|This page is about the genitive. And what's the genitive?
Answer: a grammatical form that indicates the possession of
something. In English this is normally indicated by 's:
But there is a second way to express genitive in English. For
instance, the second phrase could also be said like this: The mother of James.
In Norwegian an "-s" is added, as in
English, but without the apostrophe. However, if the name is ending
with an -s or an sound similar to s, only a single
apostrophe is added. What now? Yes, the examples:
Geirs mor = Geir's mother
Annes hus = Anne's house
Anders' biler = Anders's cars
Note that this s-form is widely used in Norwegian, also
in expressions like "The capital of Norway" (Norges
Also note that possessed noun always appears in its indefinite
form (i.e. NOT "Annes huset", but "Annes hus").
Instead of the -s, you can add a whole word: "sin".
This is always optional, but can be especially useful when you are
talking and the name is already ending with "-s". If the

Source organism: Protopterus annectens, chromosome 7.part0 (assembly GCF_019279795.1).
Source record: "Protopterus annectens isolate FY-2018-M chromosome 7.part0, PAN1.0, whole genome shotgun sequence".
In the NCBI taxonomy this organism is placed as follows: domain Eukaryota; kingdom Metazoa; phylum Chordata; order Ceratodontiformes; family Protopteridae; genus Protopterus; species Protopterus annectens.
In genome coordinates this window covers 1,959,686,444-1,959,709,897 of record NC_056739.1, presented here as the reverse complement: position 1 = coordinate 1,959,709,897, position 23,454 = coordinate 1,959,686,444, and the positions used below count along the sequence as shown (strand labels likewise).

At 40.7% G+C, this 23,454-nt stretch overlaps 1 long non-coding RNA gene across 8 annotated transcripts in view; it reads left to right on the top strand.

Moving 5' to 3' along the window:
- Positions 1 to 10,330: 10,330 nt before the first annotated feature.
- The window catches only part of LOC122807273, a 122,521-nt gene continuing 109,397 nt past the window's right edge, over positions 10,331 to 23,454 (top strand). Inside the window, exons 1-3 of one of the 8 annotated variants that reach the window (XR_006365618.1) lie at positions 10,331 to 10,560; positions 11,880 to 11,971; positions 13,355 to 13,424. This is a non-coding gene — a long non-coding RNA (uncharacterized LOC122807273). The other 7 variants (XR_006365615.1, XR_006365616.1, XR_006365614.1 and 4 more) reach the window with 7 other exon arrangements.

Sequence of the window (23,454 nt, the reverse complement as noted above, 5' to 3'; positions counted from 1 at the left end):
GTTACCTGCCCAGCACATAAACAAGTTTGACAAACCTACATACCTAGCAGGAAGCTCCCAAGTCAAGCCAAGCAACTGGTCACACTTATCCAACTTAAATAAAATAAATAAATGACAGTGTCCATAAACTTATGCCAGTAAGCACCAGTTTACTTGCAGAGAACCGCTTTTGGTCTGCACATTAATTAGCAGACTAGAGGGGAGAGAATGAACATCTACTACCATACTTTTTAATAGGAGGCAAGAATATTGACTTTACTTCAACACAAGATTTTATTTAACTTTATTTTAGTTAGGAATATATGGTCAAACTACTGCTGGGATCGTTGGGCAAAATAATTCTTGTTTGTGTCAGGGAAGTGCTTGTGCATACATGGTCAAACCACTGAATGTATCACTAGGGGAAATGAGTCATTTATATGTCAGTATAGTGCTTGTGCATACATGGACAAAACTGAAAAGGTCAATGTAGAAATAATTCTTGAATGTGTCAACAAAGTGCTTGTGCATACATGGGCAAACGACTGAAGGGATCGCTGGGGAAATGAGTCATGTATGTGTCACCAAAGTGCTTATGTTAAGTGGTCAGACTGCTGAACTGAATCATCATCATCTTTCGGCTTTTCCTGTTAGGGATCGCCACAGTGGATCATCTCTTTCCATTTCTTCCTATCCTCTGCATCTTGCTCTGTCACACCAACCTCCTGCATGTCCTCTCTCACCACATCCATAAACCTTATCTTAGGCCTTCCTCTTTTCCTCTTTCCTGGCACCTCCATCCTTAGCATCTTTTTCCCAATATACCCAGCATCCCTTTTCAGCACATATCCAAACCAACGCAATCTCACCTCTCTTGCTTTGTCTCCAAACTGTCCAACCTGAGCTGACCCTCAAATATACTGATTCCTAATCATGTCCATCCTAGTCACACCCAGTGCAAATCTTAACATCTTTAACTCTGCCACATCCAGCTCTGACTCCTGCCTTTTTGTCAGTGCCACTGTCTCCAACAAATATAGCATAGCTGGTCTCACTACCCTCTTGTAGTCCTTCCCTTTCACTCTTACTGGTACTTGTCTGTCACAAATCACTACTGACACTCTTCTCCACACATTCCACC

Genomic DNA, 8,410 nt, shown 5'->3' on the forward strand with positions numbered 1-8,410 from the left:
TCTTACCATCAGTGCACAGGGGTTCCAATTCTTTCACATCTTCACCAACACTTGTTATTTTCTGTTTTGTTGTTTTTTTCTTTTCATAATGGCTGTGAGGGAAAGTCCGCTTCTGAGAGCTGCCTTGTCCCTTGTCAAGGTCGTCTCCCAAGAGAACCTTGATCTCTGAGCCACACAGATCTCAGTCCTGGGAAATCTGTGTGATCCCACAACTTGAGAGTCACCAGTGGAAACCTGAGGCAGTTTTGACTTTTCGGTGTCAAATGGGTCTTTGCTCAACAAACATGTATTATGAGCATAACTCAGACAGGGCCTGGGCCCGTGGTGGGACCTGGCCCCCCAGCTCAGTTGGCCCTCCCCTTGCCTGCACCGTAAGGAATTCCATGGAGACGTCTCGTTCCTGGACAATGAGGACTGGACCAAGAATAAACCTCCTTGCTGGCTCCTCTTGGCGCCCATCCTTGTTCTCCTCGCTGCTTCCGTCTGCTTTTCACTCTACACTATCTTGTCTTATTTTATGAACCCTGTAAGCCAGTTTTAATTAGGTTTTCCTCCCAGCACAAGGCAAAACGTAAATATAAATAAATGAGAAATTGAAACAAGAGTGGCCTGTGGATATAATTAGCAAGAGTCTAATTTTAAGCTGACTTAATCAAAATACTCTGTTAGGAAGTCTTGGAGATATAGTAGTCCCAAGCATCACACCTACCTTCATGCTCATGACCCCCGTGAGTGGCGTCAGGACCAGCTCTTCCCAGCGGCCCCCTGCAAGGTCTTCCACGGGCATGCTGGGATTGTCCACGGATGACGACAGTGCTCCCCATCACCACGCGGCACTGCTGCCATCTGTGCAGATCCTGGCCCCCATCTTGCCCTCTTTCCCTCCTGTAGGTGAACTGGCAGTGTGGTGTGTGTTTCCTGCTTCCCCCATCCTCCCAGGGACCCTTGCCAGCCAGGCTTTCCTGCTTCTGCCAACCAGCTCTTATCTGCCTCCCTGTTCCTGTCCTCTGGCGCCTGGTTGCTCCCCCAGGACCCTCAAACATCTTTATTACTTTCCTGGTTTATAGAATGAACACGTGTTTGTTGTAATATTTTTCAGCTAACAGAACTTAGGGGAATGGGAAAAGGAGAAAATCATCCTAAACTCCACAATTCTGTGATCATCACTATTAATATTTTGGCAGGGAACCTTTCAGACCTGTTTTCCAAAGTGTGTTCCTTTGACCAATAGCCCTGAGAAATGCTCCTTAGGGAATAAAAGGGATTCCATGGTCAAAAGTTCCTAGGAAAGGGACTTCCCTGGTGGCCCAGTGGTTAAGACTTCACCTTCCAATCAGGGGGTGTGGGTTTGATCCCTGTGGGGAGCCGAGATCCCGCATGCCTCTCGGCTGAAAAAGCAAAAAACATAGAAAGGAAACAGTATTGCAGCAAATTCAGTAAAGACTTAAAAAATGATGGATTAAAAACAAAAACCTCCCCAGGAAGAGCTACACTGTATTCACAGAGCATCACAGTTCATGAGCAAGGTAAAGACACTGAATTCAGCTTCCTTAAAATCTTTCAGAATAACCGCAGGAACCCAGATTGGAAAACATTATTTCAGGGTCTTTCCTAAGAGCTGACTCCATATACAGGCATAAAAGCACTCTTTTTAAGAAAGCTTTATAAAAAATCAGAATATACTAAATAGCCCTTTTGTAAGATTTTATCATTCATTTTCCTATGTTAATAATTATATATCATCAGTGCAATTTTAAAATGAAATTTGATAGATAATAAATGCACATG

possessed object is of neuter gender, you have to conjugate the
In the same way, if the possessed object is plural, you use the
(remember the adjective plural -e ending). So, the
word sin is conjugated as if it were an adjective, just with a double t
in its neuter form:
Geir sin mor =
Anne sitt hus = Anne's house
Anders sine biler = Anders' cars
There is also a third way to express possession, which is
widely used as well. It's a bit more complex, and looks like this:
Definite form of the
possessed object + "til"
+ The possessor
Mora til Geir =
Huset til Anne =
Bilene til Anders =
An important thing to note is that this third way to express genitive
can only be used when the possessor is a person,
never in expressions like "The kingdom of Norway"
and "The king of Norway". (Those two look like this: "Kongeriket Norge" and "Norges konge").